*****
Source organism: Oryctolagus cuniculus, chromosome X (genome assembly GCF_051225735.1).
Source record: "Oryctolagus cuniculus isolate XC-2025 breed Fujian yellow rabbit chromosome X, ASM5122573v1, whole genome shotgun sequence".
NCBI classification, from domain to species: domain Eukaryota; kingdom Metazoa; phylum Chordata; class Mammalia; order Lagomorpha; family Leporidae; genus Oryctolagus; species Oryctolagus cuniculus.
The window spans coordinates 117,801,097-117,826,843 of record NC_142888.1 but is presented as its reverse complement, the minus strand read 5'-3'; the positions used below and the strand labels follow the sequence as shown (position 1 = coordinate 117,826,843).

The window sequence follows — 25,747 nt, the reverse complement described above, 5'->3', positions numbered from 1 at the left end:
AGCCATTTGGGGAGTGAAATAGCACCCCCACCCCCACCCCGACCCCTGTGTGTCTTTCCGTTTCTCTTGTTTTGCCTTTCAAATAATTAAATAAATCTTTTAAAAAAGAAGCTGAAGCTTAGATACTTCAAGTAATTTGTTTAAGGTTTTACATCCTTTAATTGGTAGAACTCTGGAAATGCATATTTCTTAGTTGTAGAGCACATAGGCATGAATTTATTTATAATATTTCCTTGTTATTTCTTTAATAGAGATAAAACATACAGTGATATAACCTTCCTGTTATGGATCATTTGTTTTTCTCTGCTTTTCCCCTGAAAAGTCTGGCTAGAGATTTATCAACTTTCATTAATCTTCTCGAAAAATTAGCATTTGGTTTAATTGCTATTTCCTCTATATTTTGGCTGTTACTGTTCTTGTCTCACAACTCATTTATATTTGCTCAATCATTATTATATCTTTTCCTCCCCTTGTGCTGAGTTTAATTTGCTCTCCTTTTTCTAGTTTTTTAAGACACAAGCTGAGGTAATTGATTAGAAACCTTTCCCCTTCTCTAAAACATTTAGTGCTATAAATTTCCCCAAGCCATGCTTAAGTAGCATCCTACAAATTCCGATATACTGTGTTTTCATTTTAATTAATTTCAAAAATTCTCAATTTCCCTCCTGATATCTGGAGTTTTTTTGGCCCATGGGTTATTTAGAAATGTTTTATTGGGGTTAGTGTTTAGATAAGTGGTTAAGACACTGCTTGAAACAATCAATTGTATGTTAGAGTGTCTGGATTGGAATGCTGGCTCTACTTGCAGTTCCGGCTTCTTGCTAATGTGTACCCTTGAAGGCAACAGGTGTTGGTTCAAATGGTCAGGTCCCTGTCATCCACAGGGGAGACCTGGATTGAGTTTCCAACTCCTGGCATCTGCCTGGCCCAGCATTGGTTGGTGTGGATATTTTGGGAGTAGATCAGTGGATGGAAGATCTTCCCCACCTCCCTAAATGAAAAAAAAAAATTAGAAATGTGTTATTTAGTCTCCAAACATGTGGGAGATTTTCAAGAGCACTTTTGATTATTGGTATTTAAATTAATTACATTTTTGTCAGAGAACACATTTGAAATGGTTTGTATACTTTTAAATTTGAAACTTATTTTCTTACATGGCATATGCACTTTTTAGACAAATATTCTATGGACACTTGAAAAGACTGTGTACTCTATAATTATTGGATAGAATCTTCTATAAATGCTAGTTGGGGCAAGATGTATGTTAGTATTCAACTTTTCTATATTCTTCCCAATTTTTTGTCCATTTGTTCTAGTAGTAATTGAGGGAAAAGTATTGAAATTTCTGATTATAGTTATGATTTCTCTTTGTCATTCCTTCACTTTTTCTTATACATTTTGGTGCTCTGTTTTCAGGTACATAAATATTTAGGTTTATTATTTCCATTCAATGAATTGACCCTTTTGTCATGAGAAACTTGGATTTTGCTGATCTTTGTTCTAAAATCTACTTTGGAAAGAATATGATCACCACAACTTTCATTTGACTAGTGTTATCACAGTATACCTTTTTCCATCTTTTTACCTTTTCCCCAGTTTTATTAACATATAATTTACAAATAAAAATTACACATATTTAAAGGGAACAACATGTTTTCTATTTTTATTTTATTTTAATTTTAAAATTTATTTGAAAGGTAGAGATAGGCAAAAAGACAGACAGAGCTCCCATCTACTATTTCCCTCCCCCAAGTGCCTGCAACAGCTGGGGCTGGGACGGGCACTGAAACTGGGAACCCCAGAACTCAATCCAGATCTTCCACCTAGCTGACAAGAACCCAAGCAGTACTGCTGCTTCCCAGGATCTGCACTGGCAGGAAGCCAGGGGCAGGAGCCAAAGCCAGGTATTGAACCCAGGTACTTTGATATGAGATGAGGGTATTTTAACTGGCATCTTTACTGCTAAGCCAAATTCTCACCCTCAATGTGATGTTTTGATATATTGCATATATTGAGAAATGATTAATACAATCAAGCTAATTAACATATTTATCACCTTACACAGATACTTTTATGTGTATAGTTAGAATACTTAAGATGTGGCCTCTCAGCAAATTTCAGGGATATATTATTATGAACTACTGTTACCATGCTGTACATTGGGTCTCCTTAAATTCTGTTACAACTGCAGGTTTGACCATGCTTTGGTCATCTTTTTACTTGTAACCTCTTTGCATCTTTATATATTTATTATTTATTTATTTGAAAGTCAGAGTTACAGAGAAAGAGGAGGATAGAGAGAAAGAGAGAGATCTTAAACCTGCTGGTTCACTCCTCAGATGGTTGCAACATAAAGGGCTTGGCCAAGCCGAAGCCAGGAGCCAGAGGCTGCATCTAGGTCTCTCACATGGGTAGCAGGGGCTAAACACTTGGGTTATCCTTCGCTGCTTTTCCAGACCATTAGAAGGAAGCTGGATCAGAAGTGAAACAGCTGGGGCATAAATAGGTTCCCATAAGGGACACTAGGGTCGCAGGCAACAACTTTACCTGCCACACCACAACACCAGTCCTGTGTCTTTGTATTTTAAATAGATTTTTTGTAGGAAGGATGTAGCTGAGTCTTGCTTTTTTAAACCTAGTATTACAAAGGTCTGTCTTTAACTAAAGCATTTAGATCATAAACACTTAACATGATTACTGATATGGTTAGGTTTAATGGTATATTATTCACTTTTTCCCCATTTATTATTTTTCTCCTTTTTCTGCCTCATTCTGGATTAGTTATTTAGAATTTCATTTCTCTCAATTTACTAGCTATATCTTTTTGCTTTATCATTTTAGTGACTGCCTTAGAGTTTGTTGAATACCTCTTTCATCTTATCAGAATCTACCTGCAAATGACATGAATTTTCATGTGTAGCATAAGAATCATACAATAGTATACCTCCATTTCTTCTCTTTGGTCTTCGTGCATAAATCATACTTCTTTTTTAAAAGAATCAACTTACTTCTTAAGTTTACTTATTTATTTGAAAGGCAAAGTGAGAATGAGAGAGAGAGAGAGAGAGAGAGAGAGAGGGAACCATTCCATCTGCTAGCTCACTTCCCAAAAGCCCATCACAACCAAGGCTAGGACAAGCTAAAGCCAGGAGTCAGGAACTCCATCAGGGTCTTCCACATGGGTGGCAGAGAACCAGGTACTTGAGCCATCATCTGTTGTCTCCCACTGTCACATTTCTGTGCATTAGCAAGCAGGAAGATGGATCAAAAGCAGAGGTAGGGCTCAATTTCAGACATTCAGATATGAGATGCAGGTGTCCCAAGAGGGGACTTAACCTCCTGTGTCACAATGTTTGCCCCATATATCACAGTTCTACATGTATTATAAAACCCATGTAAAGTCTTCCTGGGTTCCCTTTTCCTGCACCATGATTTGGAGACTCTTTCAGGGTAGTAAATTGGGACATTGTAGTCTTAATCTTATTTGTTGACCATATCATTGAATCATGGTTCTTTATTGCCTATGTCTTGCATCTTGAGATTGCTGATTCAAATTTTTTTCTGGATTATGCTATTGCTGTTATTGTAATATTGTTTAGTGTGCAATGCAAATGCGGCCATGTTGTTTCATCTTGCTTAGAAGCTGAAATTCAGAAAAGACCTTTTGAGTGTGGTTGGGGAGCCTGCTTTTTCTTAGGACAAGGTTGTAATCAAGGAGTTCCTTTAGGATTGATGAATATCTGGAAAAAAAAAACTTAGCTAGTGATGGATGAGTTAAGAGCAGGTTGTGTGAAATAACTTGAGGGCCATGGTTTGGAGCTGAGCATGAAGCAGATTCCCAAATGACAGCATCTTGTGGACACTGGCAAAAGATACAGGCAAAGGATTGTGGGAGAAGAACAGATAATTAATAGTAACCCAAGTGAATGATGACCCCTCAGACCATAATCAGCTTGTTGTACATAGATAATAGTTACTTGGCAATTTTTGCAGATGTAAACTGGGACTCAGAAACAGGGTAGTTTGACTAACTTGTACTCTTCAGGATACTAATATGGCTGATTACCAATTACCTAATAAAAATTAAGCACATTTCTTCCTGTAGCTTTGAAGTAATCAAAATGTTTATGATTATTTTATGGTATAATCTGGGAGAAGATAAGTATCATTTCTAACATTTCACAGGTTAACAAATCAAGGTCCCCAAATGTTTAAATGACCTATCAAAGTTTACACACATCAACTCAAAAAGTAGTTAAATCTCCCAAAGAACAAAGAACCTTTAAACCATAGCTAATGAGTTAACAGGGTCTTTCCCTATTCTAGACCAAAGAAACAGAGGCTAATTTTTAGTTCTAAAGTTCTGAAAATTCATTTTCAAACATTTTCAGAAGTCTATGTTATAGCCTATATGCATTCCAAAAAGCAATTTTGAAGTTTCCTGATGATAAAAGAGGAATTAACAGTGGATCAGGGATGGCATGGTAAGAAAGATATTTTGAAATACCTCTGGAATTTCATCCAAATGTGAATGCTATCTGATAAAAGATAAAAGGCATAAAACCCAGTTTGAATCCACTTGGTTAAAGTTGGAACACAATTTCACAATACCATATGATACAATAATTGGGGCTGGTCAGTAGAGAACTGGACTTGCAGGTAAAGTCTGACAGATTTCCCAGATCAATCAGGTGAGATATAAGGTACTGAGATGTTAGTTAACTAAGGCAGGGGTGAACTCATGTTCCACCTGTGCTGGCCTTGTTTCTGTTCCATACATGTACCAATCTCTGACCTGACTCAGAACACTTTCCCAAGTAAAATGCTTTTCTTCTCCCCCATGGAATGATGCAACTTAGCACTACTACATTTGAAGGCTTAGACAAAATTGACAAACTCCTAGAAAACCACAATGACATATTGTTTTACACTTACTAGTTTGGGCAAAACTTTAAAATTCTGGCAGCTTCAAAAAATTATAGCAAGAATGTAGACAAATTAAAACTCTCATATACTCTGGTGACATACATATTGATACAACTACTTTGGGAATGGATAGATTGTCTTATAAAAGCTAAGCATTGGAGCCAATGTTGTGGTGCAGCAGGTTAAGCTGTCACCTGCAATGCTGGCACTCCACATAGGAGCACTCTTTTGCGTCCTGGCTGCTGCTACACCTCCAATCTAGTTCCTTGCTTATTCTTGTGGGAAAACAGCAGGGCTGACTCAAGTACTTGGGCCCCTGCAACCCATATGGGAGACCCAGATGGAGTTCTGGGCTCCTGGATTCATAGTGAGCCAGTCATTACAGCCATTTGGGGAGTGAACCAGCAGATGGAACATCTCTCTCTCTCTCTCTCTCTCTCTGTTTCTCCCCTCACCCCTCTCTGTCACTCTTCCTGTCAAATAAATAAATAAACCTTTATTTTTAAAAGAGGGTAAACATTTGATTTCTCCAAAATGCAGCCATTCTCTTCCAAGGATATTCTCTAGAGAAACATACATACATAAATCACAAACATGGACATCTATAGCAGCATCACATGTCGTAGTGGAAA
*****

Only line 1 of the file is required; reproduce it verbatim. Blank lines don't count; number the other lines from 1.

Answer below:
Source organism: Oryctolagus cuniculus, chromosome X (genome assembly GCF_051225735.1).